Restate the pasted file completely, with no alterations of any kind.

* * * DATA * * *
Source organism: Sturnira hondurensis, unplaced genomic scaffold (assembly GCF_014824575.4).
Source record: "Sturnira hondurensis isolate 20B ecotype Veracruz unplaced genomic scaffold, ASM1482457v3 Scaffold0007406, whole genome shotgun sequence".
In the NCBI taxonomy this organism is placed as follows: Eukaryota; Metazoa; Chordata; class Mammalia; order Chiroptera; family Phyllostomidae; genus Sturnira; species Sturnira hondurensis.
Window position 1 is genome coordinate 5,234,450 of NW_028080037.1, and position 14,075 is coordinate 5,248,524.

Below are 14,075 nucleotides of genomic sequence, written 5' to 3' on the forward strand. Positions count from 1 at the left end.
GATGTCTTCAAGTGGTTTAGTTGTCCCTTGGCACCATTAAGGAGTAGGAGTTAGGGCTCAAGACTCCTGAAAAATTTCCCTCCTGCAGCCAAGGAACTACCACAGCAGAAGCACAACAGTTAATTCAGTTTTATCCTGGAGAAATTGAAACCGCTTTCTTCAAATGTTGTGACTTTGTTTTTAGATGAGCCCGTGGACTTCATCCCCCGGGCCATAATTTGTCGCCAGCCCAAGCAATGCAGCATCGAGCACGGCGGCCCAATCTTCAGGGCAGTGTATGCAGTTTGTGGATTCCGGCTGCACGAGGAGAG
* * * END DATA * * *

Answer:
Source organism: Sturnira hondurensis, unplaced genomic scaffold (assembly GCF_014824575.4).
Source record: "Sturnira hondurensis isolate 20B ecotype Veracruz unplaced genomic scaffold, ASM1482457v3 Scaffold0007406, whole genome shotgun sequence".
In the NCBI taxonomy this organism is placed as follows: Eukaryota; Metazoa; Chordata; class Mammalia; order Chiroptera; family Phyllostomidae; genus Sturnira; species Sturnira hondurensis.
Window position 1 is genome coordinate 5,234,450 of NW_028080037.1, and position 14,075 is coordinate 5,248,524.

Below are 14,075 nucleotides of genomic sequence, written 5' to 3' on the forward strand. Positions count from 1 at the left end.
GATGTCTTCAAGTGGTTTAGTTGTCCCTTGGCACCATTAAGGAGTAGGAGTTAGGGCTCAAGACTCCTGAAAAATTTCCCTCCTGCAGCCAAGGAACTACCACAGCAGAAGCACAACAGTTAATTCAGTTTTATCCTGGAGAAATTGAAACCGCTTTCTTCAAATGTTGTGACTTTGTTTTTAGATGAGCCCGTGGACTTCATCCCCCGGGCCATAATTTGTCGCCAGCCCAAGCAATGCAGCATCGAGCACGGCGGCCCAATCTTCAGGGCAGTGTATGCAGTTTGTGGATTCCGGCTGCACGAGGAGAG